Legalese: A contractor may turn a deaf ear to a consultant’s lament that some of the risks place it outside its insurance protection, writes Mark Klimt
Despite the well documented diffi culties that design and build procurement presents for members of the construction team, it remains a popular way of commissioning projects. e diffi culties are neither surprising nor unforeseen. e role of a consultant is very diff erent to that of a contractor, as are the responsibilities traditionally assumed by each. is in turn is reflected in the insurance protections put in place for design consultants and those who implement the design. When these are combined, for example when a consultant is expected to take on all of the absolute obligations and warranties that the contractor has assumed under its building contract with the employer, itis obviously not going to be a comfortable fit.
Negotiations to resolve these issues can take a number of forms, and will depend on when the consultant becomes involved in the project. Some employer clients who wish to novate their consultant team to the contractor will take the trouble to produce documentation tailored to the change of client at detailed design stage, with services arranged accordingly. Some contractors who engage consultants at tender will leave it up to the consultant to convince its insurer that it is right for them to take on the contractor’s responsibilities of guaranteeing performance and completing the project on time, on pain of liquidated damages. Although parties do generally spend time trying to fi nd common ground, it is not unknown for a contractor to turn a deaf ear to a consultant’s lament that some of the risks will place it outside its insurance protection.
Some of the problems are, perhaps, overstated. The insurance industry is not keen on a fairly common practice of the consultant being novated or transferred to the contractor during on-site operations, but still having retained-services reporting duties to the original employer client. e obvious potential for confl ict of interest is cited, and best practice (if indeed this arrangement is acceded to) is for the consultant to have two entirely separate teams working on the two aspects of the project - one for the contractor and the other for the employer. However, you should not lose sight of the fact that there is an inherent conflict of interest for a consultant in a traditional procurement project where the architect is acting as contract administrator.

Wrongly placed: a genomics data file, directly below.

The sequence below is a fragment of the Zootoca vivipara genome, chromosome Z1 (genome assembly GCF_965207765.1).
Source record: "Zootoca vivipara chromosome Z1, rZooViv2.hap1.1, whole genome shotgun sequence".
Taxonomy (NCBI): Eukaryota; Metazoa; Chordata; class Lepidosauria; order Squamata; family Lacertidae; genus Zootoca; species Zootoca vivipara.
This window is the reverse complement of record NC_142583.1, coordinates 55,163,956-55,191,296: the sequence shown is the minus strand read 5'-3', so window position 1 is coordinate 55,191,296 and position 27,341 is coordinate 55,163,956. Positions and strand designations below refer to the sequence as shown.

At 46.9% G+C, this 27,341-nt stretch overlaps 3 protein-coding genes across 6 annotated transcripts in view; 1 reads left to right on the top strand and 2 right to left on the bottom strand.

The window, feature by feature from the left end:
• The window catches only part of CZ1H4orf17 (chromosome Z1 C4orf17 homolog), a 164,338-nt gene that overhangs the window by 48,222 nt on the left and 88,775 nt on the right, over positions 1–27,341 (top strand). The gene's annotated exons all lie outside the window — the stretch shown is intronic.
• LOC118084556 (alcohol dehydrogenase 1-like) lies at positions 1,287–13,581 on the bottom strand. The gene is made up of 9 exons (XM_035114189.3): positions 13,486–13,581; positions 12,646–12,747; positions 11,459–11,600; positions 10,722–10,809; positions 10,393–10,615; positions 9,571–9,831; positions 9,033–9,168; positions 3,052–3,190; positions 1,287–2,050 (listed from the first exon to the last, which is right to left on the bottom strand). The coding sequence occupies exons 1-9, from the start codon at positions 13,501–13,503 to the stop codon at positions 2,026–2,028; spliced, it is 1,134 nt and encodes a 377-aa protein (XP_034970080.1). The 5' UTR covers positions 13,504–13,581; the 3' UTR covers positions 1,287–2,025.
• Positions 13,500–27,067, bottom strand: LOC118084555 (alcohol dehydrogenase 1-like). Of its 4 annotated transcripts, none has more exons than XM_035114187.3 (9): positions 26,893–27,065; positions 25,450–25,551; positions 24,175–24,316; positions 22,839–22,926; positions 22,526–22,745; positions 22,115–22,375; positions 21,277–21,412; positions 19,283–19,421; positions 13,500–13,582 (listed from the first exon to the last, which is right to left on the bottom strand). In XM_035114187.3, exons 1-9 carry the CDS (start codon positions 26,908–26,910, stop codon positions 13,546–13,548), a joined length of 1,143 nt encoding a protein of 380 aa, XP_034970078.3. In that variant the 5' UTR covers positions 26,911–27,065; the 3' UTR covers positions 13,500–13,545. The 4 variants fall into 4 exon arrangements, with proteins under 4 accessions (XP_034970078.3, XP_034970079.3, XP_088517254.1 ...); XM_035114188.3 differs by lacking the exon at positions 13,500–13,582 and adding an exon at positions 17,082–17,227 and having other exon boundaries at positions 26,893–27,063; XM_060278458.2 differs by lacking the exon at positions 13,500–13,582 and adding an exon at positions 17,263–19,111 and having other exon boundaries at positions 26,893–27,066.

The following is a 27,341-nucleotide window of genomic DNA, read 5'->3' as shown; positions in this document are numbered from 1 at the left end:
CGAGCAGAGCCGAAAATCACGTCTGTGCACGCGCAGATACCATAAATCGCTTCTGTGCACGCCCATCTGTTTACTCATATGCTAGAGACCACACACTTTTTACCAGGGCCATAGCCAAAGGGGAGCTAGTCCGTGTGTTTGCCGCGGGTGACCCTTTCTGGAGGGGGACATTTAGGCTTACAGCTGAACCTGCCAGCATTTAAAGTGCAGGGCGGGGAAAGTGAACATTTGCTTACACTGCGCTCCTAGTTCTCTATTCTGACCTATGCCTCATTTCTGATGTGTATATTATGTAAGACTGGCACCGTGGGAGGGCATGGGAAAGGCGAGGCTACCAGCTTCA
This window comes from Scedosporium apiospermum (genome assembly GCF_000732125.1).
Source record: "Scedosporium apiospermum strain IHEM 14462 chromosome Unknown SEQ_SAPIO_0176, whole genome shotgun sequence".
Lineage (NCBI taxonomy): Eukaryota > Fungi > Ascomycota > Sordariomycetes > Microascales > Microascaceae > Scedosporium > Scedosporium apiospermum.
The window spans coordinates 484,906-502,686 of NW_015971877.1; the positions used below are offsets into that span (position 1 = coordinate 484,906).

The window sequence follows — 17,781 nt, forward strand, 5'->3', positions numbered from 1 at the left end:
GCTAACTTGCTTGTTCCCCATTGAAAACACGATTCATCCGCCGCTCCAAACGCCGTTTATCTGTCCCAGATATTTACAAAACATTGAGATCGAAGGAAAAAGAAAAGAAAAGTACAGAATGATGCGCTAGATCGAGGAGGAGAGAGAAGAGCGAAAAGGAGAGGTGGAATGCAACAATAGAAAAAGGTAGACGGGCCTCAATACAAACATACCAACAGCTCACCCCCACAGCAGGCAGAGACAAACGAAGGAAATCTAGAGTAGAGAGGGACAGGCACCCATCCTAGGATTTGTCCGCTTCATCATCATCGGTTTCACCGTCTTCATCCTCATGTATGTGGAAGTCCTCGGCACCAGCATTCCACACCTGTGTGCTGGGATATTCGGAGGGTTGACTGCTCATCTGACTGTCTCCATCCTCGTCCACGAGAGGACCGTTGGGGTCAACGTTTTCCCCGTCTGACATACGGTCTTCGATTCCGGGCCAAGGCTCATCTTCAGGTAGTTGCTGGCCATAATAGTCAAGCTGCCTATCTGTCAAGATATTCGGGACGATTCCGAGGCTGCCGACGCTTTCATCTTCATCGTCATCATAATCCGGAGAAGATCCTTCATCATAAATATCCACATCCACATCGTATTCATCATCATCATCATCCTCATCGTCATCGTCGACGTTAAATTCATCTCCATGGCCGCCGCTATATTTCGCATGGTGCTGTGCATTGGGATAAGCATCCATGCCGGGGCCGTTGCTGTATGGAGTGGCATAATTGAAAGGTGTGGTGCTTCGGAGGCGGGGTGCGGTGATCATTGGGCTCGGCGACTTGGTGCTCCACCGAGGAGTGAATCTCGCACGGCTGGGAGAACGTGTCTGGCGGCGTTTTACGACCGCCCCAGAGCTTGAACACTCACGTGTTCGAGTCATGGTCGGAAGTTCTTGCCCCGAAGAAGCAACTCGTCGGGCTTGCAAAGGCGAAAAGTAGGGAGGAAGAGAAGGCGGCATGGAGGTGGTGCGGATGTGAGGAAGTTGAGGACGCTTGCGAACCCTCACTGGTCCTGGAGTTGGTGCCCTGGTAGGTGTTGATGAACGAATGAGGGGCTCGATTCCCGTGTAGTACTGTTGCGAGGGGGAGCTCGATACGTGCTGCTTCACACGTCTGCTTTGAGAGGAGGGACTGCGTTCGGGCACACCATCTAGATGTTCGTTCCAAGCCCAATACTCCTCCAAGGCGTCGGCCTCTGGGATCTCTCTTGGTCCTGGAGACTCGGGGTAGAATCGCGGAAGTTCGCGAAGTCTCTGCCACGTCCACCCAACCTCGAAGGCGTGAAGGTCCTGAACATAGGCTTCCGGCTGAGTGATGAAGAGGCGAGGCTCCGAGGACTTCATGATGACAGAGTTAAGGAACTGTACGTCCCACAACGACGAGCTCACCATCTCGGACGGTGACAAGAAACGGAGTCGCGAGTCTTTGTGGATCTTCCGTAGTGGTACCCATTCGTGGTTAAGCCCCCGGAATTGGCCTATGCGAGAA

The task must be carried out in an impartial, even-handed manner, which includes assessing the contractor’s requests for extensions of time and loss and expense - even though the assessment may be against the interests of the consultant’s paying client and you may even have to acknowledge that you were slow in providing information to the contractor. ere is also a practical benefi t (despite it not being best practice) if the people familiar with the project are involved, both for the contractor in progressing with construction andfor the employer in reporting on whether matters are advancing as they should, because the knowledge that exists in the practice is being maximised.
Where, though, there is a set of services performed by the consultant for the contractor client under the novated contract and a set of retained services performed for the employer, make sure that those services are properly delineated, rather than assuming that, because your practice is providing these services, it is not material which schedule they appear in. An attempt, for example, by a contractor to include within your services an obligation to co-ordinate the activities of various parties on site is simply an attempt to offl oad on to you (on the fl imsy basis that you remain involved anyway for the employer) responsibilities that it should be assuming as design and build contractor. Getting the services, andthe client they are provided for, right can have a huge impact on liability and profi tability.
Mark Klimt is a partner at law fi rm DWF Fishburns